Report: Target Missed Its Chance To Prevent Data Breach

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Late last year, during the holiday season, hackers somewhere in Europe stole 40 million credit and debit card numbers and tens of millions of other pieces of personal information from Target customers in the United States. As reported by Bloomberg Businessweek's Michael Riley, the malware attack wasn't particularly sophisticated or unique, and Target's security systems were extensive and ready for such an attack — and yet Target missed the early security warnings.

After the hack was made public, Target customers filed more than 90 lawsuits against the company for negligence and compensation.

Riley, along with three colleagues, interviewed former Target employees with knowledge about the security systems, and people with knowledge of the hack itself and the aftermath. Riley spoke about the investigation with NPR's Melissa Block.

Interview Highlights

On a malware-detection system installed by Target six months before the attack

Security systems are changing and this is one of the cutting-edge, behavior-based ones. The interesting thing about it is, it was initially funded by the CIA. It essentially sets up a series of virtual computers. Anything that's coming in Target's network, in terms of data, goes through these virtual computers, which are configured exactly like Target's own computers. Essentially, what it does [is] it tricks the hackers into believing that they are in Target's networks. It also has this nice trick where it can advance the clock of a computer so when malware comes into a network it can actually see what happens to the malware over a period of days, weeks or even years, in a split second. Once that starts to happen it sends out an alert that says, "Hey, there's a piece of hacking malware in your system, you should go fix it." That part of the function worked.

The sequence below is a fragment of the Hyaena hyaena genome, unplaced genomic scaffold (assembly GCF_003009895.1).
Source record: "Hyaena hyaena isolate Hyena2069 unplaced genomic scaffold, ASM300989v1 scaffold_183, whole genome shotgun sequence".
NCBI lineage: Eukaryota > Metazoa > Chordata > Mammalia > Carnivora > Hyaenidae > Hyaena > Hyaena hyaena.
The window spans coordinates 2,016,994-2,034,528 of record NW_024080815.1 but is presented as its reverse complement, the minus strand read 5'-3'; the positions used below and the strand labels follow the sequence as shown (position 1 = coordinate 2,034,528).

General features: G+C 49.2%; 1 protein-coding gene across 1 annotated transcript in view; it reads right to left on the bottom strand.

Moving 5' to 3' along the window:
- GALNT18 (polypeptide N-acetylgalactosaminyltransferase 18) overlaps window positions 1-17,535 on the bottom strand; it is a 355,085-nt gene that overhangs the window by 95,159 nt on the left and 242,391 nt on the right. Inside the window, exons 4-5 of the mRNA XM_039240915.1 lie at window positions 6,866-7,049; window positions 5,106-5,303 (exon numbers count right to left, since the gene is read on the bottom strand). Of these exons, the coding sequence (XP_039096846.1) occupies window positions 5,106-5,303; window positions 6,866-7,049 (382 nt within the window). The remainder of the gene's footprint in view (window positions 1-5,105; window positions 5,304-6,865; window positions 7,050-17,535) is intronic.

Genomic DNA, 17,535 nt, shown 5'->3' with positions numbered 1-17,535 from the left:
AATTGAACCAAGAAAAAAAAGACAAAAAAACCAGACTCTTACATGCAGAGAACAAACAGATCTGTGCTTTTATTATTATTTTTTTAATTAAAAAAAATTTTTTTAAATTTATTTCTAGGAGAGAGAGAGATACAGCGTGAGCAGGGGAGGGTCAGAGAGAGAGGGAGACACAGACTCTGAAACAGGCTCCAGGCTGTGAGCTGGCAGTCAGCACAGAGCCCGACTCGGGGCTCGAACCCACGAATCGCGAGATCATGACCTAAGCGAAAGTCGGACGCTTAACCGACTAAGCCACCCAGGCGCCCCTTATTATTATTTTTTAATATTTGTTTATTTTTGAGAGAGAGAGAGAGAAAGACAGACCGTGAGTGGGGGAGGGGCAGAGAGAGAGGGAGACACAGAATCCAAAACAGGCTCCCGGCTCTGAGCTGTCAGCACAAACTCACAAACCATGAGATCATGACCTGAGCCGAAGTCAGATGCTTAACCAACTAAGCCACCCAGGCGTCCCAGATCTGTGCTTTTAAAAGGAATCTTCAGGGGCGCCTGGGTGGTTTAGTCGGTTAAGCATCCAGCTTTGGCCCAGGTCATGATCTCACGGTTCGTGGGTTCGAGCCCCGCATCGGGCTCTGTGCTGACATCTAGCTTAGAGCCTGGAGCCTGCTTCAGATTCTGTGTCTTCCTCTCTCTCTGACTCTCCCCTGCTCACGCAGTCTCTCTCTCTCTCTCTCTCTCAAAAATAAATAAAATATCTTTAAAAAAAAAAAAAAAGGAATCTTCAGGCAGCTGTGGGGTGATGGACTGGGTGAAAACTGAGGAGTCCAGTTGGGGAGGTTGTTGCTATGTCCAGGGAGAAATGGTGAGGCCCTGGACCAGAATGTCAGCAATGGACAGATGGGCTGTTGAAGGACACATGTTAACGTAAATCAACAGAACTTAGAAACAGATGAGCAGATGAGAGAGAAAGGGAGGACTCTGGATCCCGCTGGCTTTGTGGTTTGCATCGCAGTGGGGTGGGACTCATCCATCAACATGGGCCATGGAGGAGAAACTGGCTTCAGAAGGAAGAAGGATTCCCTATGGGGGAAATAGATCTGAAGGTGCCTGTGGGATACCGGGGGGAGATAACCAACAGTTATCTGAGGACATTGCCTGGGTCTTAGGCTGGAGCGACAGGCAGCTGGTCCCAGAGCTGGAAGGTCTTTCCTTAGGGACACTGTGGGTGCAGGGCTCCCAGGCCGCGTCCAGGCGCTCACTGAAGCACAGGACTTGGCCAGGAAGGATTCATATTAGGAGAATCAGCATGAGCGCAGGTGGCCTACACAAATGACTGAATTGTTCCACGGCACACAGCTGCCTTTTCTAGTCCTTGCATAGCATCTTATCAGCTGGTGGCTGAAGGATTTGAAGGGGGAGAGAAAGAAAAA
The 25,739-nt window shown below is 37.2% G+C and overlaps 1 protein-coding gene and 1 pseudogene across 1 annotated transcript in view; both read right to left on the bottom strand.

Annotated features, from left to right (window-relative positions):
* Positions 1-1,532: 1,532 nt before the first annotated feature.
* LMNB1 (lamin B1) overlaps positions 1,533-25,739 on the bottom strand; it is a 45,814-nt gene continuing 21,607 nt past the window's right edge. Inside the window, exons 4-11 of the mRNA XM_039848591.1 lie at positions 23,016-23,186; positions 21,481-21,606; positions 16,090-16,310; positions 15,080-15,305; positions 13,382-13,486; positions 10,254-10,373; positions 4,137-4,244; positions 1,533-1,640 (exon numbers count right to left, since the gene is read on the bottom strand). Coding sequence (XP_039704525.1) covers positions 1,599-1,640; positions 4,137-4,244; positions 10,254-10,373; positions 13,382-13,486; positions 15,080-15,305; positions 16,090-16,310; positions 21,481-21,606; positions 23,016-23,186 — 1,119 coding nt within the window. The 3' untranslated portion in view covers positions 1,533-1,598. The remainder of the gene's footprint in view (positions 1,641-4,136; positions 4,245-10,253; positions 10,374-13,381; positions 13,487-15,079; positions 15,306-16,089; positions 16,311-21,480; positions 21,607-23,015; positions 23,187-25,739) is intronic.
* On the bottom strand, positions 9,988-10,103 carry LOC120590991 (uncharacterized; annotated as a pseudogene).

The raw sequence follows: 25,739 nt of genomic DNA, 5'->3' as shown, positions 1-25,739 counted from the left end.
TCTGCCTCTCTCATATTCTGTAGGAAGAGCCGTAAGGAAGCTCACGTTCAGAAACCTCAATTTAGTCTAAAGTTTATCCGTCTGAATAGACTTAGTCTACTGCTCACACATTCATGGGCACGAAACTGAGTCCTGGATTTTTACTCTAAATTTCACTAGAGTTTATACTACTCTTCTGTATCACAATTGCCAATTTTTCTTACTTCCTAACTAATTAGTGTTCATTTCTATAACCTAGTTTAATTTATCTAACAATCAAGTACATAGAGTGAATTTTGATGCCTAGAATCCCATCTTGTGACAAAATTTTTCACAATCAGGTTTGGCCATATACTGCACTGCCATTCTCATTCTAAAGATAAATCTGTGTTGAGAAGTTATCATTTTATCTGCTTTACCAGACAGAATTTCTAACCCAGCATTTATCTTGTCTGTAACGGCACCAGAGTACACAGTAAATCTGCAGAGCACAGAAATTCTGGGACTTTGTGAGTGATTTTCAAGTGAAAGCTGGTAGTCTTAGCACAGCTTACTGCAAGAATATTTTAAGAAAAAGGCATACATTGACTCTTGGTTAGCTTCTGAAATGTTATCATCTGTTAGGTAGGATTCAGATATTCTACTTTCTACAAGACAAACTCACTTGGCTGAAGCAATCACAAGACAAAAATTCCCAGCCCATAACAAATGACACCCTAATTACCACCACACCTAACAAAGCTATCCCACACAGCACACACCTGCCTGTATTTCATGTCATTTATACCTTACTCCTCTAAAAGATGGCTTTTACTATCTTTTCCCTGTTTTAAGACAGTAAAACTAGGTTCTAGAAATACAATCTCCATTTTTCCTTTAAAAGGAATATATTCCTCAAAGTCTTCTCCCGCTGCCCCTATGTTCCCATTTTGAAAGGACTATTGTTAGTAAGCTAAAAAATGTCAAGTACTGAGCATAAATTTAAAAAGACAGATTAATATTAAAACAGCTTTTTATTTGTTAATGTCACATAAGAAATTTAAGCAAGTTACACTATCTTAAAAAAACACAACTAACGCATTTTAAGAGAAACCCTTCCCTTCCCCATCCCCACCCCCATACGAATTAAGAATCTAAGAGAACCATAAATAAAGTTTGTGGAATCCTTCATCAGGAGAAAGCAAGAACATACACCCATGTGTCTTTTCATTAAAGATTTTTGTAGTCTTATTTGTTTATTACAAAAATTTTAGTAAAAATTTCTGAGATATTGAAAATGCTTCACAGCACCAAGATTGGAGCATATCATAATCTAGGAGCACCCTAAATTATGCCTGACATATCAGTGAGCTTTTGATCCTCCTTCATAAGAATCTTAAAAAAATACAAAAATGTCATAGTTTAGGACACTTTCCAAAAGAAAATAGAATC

On why Target delayed announcing the security breach

Whatever was going on inside Target's security team, they didn't recognize this as a serious breach. There was no serious investigation that went on. They didn't go to the server itself to figure out what the malware was doing. What they've said publicly is that they didn't know anything about the hack until the U.S. Attorney and the Secret Service knocked on their door on Dec. 12 and said, "You've got a problem." And it takes them about three days to figure out that all this malware is not just on that one server but on every single or many, many [point of sale] systems through their entire store network in the United States.

On Target's response to the Bloomberg Businessweek investigation

The response was pretty minimal. They pointed out that they're doing a complete review of the security systems that they have in place and that they are trying to figure out how to improve those systems. At this point, it's really the lawyers that have sort of taken control of what their response can or should be.

On hackers in Ukraine and Russia and why the U.S. can't go after them

It's a very boisterous, very well-oiled machine and there are literally millions and millions of credit cards sold around the world every day. They have a very good system for distributing, selling, repackaging. One of the ways that it works is once the credit cards are stolen they get posted on ... websites that really look like They'll run anywhere from $8-$50, depending on the quality of the cards, things like credit limit. And then you'll pop it into an electronic basket just like Amazon and check out. ... On some level these guys have found the perfect crime. You can sit and hack a major Fortune 500 company from your couch in Ukraine.

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